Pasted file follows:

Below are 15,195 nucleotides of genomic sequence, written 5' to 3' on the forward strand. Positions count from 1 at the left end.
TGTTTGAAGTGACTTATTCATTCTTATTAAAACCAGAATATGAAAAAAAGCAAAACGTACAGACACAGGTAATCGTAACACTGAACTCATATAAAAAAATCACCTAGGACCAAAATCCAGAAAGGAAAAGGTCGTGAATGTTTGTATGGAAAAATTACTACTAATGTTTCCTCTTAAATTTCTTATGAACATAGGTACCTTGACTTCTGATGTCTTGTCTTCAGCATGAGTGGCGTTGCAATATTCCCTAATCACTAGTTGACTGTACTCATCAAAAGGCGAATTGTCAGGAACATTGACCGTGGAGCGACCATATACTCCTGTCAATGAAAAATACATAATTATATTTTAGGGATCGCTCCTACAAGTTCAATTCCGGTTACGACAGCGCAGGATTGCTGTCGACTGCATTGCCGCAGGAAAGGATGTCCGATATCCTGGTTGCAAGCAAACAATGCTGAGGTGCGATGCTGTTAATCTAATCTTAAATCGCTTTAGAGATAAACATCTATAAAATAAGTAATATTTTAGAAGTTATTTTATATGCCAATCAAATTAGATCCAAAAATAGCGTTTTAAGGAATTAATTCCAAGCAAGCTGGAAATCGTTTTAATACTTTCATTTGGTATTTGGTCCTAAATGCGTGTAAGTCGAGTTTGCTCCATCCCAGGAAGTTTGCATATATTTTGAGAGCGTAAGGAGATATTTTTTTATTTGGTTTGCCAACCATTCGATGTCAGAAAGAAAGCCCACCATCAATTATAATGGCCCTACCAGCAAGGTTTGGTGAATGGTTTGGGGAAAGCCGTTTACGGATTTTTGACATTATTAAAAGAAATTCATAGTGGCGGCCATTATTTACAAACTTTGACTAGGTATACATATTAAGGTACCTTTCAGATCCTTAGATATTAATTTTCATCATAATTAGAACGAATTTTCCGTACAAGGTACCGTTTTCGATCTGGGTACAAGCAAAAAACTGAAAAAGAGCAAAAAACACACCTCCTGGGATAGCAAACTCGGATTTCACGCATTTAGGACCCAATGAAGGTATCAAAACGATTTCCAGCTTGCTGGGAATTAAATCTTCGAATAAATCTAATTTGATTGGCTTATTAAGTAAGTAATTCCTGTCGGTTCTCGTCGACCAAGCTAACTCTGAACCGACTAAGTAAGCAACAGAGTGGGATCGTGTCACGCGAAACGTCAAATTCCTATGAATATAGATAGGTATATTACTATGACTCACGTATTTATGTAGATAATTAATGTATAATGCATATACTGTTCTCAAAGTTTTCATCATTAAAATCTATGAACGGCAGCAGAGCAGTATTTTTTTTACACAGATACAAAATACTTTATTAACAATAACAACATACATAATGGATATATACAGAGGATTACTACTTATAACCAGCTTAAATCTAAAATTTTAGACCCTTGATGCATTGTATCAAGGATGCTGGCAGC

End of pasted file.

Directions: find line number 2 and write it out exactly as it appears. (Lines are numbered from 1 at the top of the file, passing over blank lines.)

TGTTTGAAGTGACTTATTCATTCTTATTAAAACCAGAATATGAAAAAAAGCAAAACGTACAGACACAGGTAATCGTAACACTGAACTCATATAAAAAAATCACCTAGGACCAAAATCCAGAAAGGAAAAGGTCGTGAATGTTTGTATGGAAAAATTACTACTAATGTTTCCTCTTAAATTTCTTATGAACATAGGTACCTTGACTTCTGATGTCTTGTCTTCAGCATGAGTGGCGTTGCAATATTCCCTAATCACTAGTTGACTGTACTCATCAAAAGGCGAATTGTCAGGAACATTGACCGTGGAGCGACCATATACTCCTGTCAATGAAAAATACATAATTATATTTTAGGGATCGCTCCTACAAGTTCAATTCCGGTTACGACAGCGCAGGATTGCTGTCGACTGCATTGCCGCAGGAAAGGATGTCCGATATCCTGGTTGCAAGCAAACAATGCTGAGGTGCGATGCTGTTAATCTAATCTTAAATCGCTTTAGAGATAAACATCTATAAAATAAGTAATATTTTAGAAGTTATTTTATATGCCAATCAAATTAGATCCAAAAATAGCGTTTTAAGGAATTAATTCCAAGCAAGCTGGAAATCGTTTTAATACTTTCATTTGGTATTTGGTCCTAAATGCGTGTAAGTCGAGTTTGCTCCATCCCAGGAAGTTTGCATATATTTTGAGAGCGTAAGGAGATATTTTTTTATTTGGTTTGCCAACCATTCGATGTCAGAAAGAAAGCCCACCATCAATTATAATGGCCCTACCAGCAAGGTTTGGTGAATGGTTTGGGGAAAGCCGTTTACGGATTTTTGACATTATTAAAAGAAATTCATAGTGGCGGCCATTATTTACAAACTTTGACTAGGTATACATATTAAGGTACCTTTCAGATCCTTAGATATTAATTTTCATCATAATTAGAACGAATTTTCCGTACAAGGTACCGTTTTCGATCTGGGTACAAGCAAAAAACTGAAAAAGAGCAAAAAACACACCTCCTGGGATAGCAAACTCGGATTTCACGCATTTAGGACCCAATGAAGGTATCAAAACGATTTCCAGCTTGCTGGGAATTAAATCTTCGAATAAATCTAATTTGATTGGCTTATTAAGTAAGTAATTCCTGTCGGTTCTCGTCGACCAAGCTAACTCTGAACCGACTAAGTAAGCAACAGAGTGGGATCGTGTCACGCGAAACGTCAAATTCCTATGAATATAGATAGGTATATTACTATGACTCACGTATTTATGTAGATAATTAATGTATAATGCATATACTGTTCTCAAAGTTTTCATCATTAAAATCTATGAACGGCAGCAGAGCAGTATTTTTTTTACACAGATACAAAATACTTTATTAACAATAACAACATACATAATGGATATATACAGAGGATTACTACTTATAACCAGCTTAAATCTAAAATTTTAGACCCTTGATGCATTGTATCAAGGATGCTGGCAGC